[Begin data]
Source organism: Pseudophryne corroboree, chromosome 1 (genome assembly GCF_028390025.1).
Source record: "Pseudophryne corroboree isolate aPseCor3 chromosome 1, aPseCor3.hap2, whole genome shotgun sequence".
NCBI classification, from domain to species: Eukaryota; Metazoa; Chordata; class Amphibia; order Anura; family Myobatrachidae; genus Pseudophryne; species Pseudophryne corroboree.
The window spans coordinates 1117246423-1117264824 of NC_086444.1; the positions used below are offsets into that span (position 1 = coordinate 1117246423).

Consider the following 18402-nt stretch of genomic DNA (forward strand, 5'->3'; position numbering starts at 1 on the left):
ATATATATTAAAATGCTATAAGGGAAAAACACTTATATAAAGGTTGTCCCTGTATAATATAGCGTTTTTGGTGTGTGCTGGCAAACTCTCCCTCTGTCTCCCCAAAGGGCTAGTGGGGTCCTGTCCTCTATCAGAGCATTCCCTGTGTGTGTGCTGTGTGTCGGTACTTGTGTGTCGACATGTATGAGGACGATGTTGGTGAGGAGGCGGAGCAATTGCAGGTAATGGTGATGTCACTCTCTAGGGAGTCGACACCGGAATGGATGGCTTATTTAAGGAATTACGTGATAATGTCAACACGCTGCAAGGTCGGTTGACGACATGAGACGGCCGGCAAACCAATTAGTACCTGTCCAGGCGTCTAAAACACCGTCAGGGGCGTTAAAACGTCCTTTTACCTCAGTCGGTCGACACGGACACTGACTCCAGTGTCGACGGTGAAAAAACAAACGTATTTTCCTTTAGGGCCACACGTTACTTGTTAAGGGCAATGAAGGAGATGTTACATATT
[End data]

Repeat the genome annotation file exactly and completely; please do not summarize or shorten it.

Source organism: Pseudophryne corroboree, chromosome 1 (genome assembly GCF_028390025.1).
Source record: "Pseudophryne corroboree isolate aPseCor3 chromosome 1, aPseCor3.hap2, whole genome shotgun sequence".
NCBI classification, from domain to species: Eukaryota; Metazoa; Chordata; class Amphibia; order Anura; family Myobatrachidae; genus Pseudophryne; species Pseudophryne corroboree.
The window spans coordinates 1117246423-1117264824 of NC_086444.1; the positions used below are offsets into that span (position 1 = coordinate 1117246423).

Consider the following 18402-nt stretch of genomic DNA (forward strand, 5'->3'; position numbering starts at 1 on the left):
ATATATATTAAAATGCTATAAGGGAAAAACACTTATATAAAGGTTGTCCCTGTATAATATAGCGTTTTTGGTGTGTGCTGGCAAACTCTCCCTCTGTCTCCCCAAAGGGCTAGTGGGGTCCTGTCCTCTATCAGAGCATTCCCTGTGTGTGTGCTGTGTGTCGGTACTTGTGTGTCGACATGTATGAGGACGATGTTGGTGAGGAGGCGGAGCAATTGCAGGTAATGGTGATGTCACTCTCTAGGGAGTCGACACCGGAATGGATGGCTTATTTAAGGAATTACGTGATAATGTCAACACGCTGCAAGGTCGGTTGACGACATGAGACGGCCGGCAAACCAATTAGTACCTGTCCAGGCGTCTAAAACACCGTCAGGGGCGTTAAAACGTCCTTTTACCTCAGTCGGTCGACACGGACACTGACTCCAGTGTCGACGGTGAAAAAACAAACGTATTTTCCTTTAGGGCCACACGTTACTTGTTAAGGGCAATGAAGGAGATGTTACATATT